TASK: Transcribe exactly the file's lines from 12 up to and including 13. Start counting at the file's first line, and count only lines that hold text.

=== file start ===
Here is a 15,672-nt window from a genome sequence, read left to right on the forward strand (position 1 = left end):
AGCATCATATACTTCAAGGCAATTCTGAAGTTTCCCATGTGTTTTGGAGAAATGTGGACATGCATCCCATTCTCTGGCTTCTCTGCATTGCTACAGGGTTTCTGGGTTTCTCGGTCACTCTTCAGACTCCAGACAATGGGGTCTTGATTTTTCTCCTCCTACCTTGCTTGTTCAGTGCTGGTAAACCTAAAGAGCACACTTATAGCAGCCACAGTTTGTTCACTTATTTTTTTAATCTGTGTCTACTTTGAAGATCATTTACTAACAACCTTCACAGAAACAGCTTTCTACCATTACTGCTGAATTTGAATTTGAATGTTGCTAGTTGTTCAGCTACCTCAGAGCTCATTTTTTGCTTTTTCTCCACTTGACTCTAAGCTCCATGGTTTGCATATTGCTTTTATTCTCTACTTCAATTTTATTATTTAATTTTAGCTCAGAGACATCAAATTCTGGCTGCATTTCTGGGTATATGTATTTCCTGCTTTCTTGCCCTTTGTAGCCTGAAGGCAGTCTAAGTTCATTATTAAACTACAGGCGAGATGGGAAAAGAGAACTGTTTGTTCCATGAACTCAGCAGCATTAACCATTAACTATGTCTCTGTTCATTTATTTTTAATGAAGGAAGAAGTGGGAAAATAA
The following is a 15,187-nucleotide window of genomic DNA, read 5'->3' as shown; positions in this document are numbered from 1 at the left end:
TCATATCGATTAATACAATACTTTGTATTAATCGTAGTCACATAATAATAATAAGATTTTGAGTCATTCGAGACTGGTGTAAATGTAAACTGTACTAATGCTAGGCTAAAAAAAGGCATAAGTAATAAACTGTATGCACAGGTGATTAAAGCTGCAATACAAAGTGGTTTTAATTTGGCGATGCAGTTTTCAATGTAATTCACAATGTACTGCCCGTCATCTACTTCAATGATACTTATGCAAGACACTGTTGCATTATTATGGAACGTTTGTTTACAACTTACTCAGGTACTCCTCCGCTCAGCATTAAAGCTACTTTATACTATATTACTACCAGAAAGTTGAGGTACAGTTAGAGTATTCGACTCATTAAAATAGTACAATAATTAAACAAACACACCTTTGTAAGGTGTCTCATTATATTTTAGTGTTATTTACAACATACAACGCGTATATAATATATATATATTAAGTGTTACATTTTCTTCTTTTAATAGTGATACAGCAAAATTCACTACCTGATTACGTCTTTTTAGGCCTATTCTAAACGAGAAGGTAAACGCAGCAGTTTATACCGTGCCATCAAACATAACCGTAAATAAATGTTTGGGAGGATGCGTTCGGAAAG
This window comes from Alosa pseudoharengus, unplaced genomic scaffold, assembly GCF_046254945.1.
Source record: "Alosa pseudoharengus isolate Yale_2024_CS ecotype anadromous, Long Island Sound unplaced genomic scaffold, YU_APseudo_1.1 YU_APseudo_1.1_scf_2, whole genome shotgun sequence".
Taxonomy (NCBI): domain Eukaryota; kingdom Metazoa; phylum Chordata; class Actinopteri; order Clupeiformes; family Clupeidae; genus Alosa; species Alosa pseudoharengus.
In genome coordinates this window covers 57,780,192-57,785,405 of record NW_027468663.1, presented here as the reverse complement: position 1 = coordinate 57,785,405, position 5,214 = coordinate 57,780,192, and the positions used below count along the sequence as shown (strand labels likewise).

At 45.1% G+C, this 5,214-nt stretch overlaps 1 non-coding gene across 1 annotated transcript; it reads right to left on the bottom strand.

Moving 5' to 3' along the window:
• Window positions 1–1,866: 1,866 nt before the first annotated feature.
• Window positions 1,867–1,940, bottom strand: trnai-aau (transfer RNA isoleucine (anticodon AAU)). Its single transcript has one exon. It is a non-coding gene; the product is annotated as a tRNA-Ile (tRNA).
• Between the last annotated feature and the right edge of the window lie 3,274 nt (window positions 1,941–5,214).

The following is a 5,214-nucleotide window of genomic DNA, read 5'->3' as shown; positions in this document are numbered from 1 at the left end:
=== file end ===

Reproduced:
• Window positions 1,867–1,940, bottom strand: trnai-aau (transfer RNA isoleucine (anticodon AAU)). Its single transcript has one exon. It is a non-coding gene; the product is annotated as a tRNA-Ile (tRNA).
• Between the last annotated feature and the right edge of the window lie 3,274 nt (window positions 1,941–5,214).